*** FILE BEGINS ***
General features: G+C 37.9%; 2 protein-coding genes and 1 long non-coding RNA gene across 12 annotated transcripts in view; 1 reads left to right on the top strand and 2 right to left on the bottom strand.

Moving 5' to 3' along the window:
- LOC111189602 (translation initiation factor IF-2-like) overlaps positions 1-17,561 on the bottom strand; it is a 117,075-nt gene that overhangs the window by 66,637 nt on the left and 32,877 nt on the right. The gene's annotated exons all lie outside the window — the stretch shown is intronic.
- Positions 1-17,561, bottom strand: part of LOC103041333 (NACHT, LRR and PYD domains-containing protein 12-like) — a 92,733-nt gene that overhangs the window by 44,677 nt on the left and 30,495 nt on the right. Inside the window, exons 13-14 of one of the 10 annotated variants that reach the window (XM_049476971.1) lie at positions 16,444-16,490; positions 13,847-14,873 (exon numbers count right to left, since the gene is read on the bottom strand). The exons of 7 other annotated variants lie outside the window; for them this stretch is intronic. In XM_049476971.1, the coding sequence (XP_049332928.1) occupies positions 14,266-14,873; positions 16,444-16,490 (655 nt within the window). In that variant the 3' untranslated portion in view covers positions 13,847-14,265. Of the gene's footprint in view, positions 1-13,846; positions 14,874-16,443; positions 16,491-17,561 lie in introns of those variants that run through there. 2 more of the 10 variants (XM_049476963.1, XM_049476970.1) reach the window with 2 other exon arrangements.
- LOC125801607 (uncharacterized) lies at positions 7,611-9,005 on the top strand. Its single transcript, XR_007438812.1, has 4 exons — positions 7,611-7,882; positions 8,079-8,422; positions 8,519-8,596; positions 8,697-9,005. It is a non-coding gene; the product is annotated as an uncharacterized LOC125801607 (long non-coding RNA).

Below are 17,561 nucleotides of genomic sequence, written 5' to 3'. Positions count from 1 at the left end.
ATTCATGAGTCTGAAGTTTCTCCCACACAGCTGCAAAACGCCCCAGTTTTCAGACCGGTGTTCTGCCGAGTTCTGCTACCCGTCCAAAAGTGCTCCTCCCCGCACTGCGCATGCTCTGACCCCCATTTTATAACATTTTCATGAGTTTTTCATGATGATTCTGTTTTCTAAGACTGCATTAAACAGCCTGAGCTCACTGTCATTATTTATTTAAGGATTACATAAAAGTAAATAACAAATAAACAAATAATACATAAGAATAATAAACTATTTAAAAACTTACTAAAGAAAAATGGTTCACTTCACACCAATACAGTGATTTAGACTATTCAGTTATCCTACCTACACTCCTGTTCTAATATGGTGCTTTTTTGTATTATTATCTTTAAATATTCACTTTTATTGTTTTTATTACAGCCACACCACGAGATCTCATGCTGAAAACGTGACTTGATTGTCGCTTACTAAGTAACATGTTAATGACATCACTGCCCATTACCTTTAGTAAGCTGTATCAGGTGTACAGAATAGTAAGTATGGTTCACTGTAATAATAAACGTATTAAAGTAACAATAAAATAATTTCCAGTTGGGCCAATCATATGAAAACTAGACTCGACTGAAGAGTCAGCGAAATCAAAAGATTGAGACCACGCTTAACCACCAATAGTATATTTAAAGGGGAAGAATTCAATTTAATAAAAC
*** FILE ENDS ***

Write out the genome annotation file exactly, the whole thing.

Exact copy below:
General features: G+C 37.9%; 2 protein-coding genes and 1 long non-coding RNA gene across 12 annotated transcripts in view; 1 reads left to right on the top strand and 2 right to left on the bottom strand.

Moving 5' to 3' along the window:
- LOC111189602 (translation initiation factor IF-2-like) overlaps positions 1-17,561 on the bottom strand; it is a 117,075-nt gene that overhangs the window by 66,637 nt on the left and 32,877 nt on the right. The gene's annotated exons all lie outside the window — the stretch shown is intronic.
- Positions 1-17,561, bottom strand: part of LOC103041333 (NACHT, LRR and PYD domains-containing protein 12-like) — a 92,733-nt gene that overhangs the window by 44,677 nt on the left and 30,495 nt on the right. Inside the window, exons 13-14 of one of the 10 annotated variants that reach the window (XM_049476971.1) lie at positions 16,444-16,490; positions 13,847-14,873 (exon numbers count right to left, since the gene is read on the bottom strand). The exons of 7 other annotated variants lie outside the window; for them this stretch is intronic. In XM_049476971.1, the coding sequence (XP_049332928.1) occupies positions 14,266-14,873; positions 16,444-16,490 (655 nt within the window). In that variant the 3' untranslated portion in view covers positions 13,847-14,265. Of the gene's footprint in view, positions 1-13,846; positions 14,874-16,443; positions 16,491-17,561 lie in introns of those variants that run through there. 2 more of the 10 variants (XM_049476963.1, XM_049476970.1) reach the window with 2 other exon arrangements.
- LOC125801607 (uncharacterized) lies at positions 7,611-9,005 on the top strand. Its single transcript, XR_007438812.1, has 4 exons — positions 7,611-7,882; positions 8,079-8,422; positions 8,519-8,596; positions 8,697-9,005. It is a non-coding gene; the product is annotated as an uncharacterized LOC125801607 (long non-coding RNA).

Below are 17,561 nucleotides of genomic sequence, written 5' to 3'. Positions count from 1 at the left end.
ATTCATGAGTCTGAAGTTTCTCCCACACAGCTGCAAAACGCCCCAGTTTTCAGACCGGTGTTCTGCCGAGTTCTGCTACCCGTCCAAAAGTGCTCCTCCCCGCACTGCGCATGCTCTGACCCCCATTTTATAACATTTTCATGAGTTTTTCATGATGATTCTGTTTTCTAAGACTGCATTAAACAGCCTGAGCTCACTGTCATTATTTATTTAAGGATTACATAAAAGTAAATAACAAATAAACAAATAATACATAAGAATAATAAACTATTTAAAAACTTACTAAAGAAAAATGGTTCACTTCACACCAATACAGTGATTTAGACTATTCAGTTATCCTACCTACACTCCTGTTCTAATATGGTGCTTTTTTGTATTATTATCTTTAAATATTCACTTTTATTGTTTTTATTACAGCCACACCACGAGATCTCATGCTGAAAACGTGACTTGATTGTCGCTTACTAAGTAACATGTTAATGACATCACTGCCCATTACCTTTAGTAAGCTGTATCAGGTGTACAGAATAGTAAGTATGGTTCACTGTAATAATAAACGTATTAAAGTAACAATAAAATAATTTCCAGTTGGGCCAATCATATGAAAACTAGACTCGACTGAAGAGTCAGCGAAATCAAAAGATTGAGACCACGCTTAACCACCAATAGTATATTTAAAGGGGAAGAATTCAATTTAATAAAAC